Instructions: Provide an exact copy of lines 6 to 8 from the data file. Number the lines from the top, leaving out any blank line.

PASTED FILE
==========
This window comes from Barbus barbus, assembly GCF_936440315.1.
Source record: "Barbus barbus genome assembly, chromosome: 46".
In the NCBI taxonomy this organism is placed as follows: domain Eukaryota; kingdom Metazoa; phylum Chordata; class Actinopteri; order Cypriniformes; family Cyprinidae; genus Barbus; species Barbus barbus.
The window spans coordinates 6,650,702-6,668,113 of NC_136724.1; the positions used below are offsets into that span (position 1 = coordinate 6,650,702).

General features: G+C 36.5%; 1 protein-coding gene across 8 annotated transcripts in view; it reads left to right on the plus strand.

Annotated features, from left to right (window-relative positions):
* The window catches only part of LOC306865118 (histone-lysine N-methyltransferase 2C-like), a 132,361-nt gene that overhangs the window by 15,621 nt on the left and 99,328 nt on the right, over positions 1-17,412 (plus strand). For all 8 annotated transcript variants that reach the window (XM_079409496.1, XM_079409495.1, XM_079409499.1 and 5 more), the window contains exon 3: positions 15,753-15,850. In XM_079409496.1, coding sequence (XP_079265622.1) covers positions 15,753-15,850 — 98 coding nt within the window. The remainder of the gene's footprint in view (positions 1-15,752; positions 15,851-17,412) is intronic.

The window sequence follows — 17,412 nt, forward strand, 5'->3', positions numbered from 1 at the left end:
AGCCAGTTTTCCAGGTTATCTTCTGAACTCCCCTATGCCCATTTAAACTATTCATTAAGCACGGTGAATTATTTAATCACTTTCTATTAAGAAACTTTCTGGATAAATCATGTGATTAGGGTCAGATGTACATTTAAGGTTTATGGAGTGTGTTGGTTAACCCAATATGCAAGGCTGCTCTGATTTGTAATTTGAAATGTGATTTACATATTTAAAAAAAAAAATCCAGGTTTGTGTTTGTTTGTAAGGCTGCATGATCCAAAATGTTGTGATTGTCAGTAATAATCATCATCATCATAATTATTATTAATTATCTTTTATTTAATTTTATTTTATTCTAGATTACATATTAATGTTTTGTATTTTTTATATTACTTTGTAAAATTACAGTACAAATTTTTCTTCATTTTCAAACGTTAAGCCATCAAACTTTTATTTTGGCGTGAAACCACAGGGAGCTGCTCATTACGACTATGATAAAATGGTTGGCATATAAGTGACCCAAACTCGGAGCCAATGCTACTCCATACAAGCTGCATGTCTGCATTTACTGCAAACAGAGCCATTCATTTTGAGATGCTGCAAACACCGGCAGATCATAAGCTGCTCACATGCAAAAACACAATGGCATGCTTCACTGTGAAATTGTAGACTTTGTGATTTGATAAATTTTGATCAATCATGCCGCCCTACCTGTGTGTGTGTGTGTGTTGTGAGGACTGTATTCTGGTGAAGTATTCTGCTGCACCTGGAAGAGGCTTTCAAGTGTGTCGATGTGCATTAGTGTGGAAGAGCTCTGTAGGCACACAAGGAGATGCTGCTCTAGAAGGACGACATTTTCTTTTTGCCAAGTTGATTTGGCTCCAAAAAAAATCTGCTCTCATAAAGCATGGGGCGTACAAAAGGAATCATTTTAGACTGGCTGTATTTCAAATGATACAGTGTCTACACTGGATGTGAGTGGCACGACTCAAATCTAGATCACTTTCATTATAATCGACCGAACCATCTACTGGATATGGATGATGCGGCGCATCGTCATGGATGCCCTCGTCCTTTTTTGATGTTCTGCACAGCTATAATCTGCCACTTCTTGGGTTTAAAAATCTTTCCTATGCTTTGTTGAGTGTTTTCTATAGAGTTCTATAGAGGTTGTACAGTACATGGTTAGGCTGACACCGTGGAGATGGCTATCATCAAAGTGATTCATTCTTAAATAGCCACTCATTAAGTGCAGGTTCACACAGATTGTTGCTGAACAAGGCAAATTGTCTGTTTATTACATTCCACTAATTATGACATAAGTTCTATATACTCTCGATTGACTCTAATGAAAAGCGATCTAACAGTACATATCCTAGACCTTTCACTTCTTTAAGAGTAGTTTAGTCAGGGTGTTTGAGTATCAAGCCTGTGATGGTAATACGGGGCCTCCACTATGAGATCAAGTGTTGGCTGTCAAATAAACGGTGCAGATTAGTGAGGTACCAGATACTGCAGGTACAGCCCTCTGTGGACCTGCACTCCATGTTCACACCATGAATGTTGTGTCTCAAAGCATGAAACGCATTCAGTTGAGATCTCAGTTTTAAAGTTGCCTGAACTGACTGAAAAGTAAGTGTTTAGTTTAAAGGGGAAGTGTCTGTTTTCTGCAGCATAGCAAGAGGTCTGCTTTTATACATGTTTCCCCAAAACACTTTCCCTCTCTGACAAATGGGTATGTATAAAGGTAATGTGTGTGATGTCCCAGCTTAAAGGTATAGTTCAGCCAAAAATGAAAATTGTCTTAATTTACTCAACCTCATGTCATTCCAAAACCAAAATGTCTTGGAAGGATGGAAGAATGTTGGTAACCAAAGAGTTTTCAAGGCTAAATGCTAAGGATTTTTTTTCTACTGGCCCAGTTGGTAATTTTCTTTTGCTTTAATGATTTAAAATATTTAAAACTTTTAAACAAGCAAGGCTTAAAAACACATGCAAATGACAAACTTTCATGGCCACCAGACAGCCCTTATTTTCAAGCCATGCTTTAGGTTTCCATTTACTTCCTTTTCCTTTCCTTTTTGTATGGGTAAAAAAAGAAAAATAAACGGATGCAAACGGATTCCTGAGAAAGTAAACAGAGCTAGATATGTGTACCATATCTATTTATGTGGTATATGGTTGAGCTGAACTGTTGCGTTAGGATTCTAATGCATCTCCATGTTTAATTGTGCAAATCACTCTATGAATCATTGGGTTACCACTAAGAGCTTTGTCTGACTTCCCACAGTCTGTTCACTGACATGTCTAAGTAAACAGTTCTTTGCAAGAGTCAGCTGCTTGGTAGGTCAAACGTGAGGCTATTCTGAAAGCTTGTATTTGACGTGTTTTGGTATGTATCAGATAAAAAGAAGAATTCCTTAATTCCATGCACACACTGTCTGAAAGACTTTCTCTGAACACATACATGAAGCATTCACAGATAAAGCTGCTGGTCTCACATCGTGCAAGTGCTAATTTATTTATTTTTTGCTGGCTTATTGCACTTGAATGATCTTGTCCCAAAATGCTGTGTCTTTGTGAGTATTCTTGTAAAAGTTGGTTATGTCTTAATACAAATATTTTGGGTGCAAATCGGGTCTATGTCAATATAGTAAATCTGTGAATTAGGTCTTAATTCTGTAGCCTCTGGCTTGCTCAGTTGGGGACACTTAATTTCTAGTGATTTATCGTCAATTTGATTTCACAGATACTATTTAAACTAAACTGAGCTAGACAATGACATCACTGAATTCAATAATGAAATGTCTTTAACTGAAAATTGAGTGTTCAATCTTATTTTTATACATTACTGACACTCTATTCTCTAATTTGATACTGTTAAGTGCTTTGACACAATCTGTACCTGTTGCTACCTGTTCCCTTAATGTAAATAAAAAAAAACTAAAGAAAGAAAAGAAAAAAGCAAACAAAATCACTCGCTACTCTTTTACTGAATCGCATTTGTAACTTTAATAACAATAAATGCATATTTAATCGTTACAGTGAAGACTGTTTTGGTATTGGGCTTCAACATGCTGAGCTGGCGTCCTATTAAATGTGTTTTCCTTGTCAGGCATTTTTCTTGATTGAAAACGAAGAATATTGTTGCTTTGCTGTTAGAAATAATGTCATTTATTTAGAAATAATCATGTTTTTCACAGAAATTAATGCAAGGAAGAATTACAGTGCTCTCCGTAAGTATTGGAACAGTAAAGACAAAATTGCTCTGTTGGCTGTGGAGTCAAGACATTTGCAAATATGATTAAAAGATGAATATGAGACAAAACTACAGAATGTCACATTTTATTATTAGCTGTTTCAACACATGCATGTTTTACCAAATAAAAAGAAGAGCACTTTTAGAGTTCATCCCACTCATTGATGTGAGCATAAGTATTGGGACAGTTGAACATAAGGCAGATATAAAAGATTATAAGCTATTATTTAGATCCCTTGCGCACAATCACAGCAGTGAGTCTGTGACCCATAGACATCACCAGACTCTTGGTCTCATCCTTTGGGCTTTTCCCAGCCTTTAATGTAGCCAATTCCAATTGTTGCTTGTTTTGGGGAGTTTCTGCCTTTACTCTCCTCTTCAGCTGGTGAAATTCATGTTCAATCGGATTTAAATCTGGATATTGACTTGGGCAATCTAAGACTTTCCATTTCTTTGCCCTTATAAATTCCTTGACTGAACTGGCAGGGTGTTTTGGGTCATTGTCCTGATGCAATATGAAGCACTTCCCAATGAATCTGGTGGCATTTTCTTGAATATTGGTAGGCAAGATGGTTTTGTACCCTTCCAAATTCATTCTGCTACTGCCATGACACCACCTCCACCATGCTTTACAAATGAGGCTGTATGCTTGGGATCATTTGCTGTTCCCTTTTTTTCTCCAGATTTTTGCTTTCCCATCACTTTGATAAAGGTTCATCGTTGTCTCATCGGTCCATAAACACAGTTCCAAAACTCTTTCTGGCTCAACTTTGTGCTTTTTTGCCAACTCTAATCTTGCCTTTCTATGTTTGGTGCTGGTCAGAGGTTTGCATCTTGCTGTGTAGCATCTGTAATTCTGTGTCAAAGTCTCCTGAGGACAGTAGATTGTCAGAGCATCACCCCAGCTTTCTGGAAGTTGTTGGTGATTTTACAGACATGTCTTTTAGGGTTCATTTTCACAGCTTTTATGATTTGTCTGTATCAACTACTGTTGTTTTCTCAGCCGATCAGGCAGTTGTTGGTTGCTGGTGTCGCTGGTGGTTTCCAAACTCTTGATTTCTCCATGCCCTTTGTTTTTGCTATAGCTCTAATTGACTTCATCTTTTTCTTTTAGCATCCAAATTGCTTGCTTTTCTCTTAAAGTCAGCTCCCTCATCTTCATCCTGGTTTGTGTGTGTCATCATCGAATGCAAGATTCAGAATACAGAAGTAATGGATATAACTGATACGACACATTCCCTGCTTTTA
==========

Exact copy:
Annotated features, from left to right (window-relative positions):
* The window catches only part of LOC306865118 (histone-lysine N-methyltransferase 2C-like), a 132,361-nt gene that overhangs the window by 15,621 nt on the left and 99,328 nt on the right, over positions 1-17,412 (plus strand). For all 8 annotated transcript variants that reach the window (XM_079409496.1, XM_079409495.1, XM_079409499.1 and 5 more), the window contains exon 3: positions 15,753-15,850. In XM_079409496.1, coding sequence (XP_079265622.1) covers positions 15,753-15,850 — 98 coding nt within the window. The remainder of the gene's footprint in view (positions 1-15,752; positions 15,851-17,412) is intronic.

The window sequence follows — 17,412 nt, forward strand, 5'->3', positions numbered from 1 at the left end: